Physical Strength and Chess Expertise

by ChessBase
11/7/2003 – How can humans hope to hold their ground in their uphill struggle against chess computers? Play shorter matches, stop sacrificing material, and don't fear the Sicilian Defense, says statistician Jeff Sonas, who also questions the high computer ratings on the Swedish SSDF list. Here is his evidence.

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PART III – What does the future hold for grandmasters against computers?

In Part I and Part II of this series, we looked at some historical evidence suggesting that right now the top human grandmasters and the top chess computers are extremely closely-matched. Further, there is no compelling evidence to indicate that computers are soon going to pull ahead of the top humans.

With the Kasparov-Deep Blue matches so far in the past, it must come as a big surprise to many people that computers have not yet surpassed the top grandmasters. Although computers are obviously getting stronger due to hardware and software improvements, humans have also improved their play against computers, faster than expected.

What does the future hold for grandmasters against computers? It all depends upon which group can improve faster, relative to the other. "Improvement" would typically suggest that a player is adding something positive to their play. However, remember that it could also mean that a player is removing something negative from their play. Either one constitutes "improvement".

I can think of three main categories where grandmasters and/or computers could improve:

  1. Physical strength
  2. Chess expertise
  3. Playing style against specific opposition

Let's go through those three categories and see how they apply to computer improvement against humans, as well as human improvement against computers.

1. Physical strength

Clearly, improving the hardware will allow a chess computer program to play objectively stronger. Faster-executing programs can evaluate deeper, or more accurately, in the same amount of "thinking" time. From examining the past several years of the SSDF (Swedish Computer Chess Association) computer list, we can say that hardware leaps of 80 points have happened approximately every two years. This would suggest that computer hardware is providing an annual increase of 40 points of strength.

However, it is important to remember chess columnist Mig Greengard's quote: "The computer doesn't really play chess. It plays another game that looks like chess but has its own rules." When two computers are playing each other, if one can search 17 moves deep and the other can only search 15-16 moves deep, then the first computer has a big advantage because it sees everything the second computer sees, and then some. That's why it is conceivable that computers are gaining 40 points a year against older computers, from searching depth alone. Against humans, however, a search 17 moves deep vs. a search 15 moves deep is not as relevant, because the human isn't thinking nearly so far ahead anyway.

Of course, it is difficult for humans to improve their physical strength when playing computers. However, there is still a very effective way to "improve" their success, and that is to remove a negative factor which has hindered grandmasters' performance: the lengthy match. You can see here that computers do progressively better against humans, as a one-on-one match progresses:

This is likely due to the effect of physical and mental fatigue upon the human, as the match continues. In a match between two humans, the fatigue would mostly balance out as the match progressed, since both humans would get tired. But obviously the computer does not get tired or discouraged. It is also possible that this effect is related to humans using up their opening novelties at the start of a match, or some other factor, but fatigue seems likely to be the real culprit.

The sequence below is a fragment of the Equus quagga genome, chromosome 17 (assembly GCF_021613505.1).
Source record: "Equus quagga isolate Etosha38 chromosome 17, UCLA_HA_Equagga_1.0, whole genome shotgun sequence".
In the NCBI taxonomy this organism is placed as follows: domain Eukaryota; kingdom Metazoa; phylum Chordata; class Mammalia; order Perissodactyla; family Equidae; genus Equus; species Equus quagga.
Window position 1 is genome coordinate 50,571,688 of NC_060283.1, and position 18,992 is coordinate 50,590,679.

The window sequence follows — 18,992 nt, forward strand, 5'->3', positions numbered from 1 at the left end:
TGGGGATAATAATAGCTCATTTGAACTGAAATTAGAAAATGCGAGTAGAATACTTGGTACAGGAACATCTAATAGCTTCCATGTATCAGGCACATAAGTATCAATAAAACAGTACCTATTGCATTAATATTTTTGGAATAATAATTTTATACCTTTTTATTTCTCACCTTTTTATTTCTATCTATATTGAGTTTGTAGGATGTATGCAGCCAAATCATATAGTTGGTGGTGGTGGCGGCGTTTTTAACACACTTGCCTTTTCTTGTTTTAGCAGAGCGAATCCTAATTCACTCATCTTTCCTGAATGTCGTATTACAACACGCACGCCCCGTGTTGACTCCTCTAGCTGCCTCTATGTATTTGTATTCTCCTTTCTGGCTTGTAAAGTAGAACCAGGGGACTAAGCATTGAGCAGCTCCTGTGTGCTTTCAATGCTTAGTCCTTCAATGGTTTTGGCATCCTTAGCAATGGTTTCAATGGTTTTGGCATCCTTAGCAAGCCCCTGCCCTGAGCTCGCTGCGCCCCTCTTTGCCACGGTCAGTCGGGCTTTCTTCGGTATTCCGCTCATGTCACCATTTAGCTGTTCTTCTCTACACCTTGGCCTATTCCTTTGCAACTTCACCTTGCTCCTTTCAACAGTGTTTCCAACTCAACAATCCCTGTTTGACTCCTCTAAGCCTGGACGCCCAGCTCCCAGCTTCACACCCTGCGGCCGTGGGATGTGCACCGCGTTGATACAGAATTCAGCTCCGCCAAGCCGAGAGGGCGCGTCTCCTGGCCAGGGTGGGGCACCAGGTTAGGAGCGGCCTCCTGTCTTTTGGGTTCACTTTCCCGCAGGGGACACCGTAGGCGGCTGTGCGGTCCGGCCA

I should also point out that you don't see this effect in Swiss or round-robin tournaments that have both computer and human participants. Computers do about the same against humans, whether in the start, middle, or end of a tournament, so there seems to be something particularly draining for the humans about a one-on-one match against a computer.

2. Chess expertise

Certainly, upgraded software will play objectively stronger chess, even on the same hardware. Improved chess knowledge, better opening books, better endgame tablebases, better search techniques, and better utilization of hardware will all enable superior moves to be found in the same amount of thinking time. How can we express this in terms of rating points? Well, in Part I we looked at how the SSDF ratings of the top-ranked computers have progressed over time. Let's review that graph once again:

However, remember that this only applies to games between computers. In the same way that hardware upgrades probably don't give the full 40-point annual improvement against humans, it seems likely that software upgrades also don't provide an additional 30-point annual improvement against humans. Surely some of those 30 points of software upgrades will come from improvements to a program's opening library. Since the older programs are commercially available, it is fairly straightforward to play thousands of games against older software and to identify holes in the opening books of those older programs. This will allow new software to dominate older software, but against humans, the improvements to the opening book (while useful) probably won't translate to a full 30-point annual improvement.

With a 40-point annual improvement due to hardware upgrades, and a 30-point annual improvement due to software upgrades, that would normally suggest that computers are getting stronger at a rate of 70 Elo points a year, relative to humans. This is clearly not happening. If the SSDF list is indeed over-estimating the true rate of improvement of computer programs, what would we expect to see? Over time, the ratings of the top programs would drift higher and higher, until they got so ridiculously high that some sort of correction would need to be applied to reflect the true strength of the computer programs.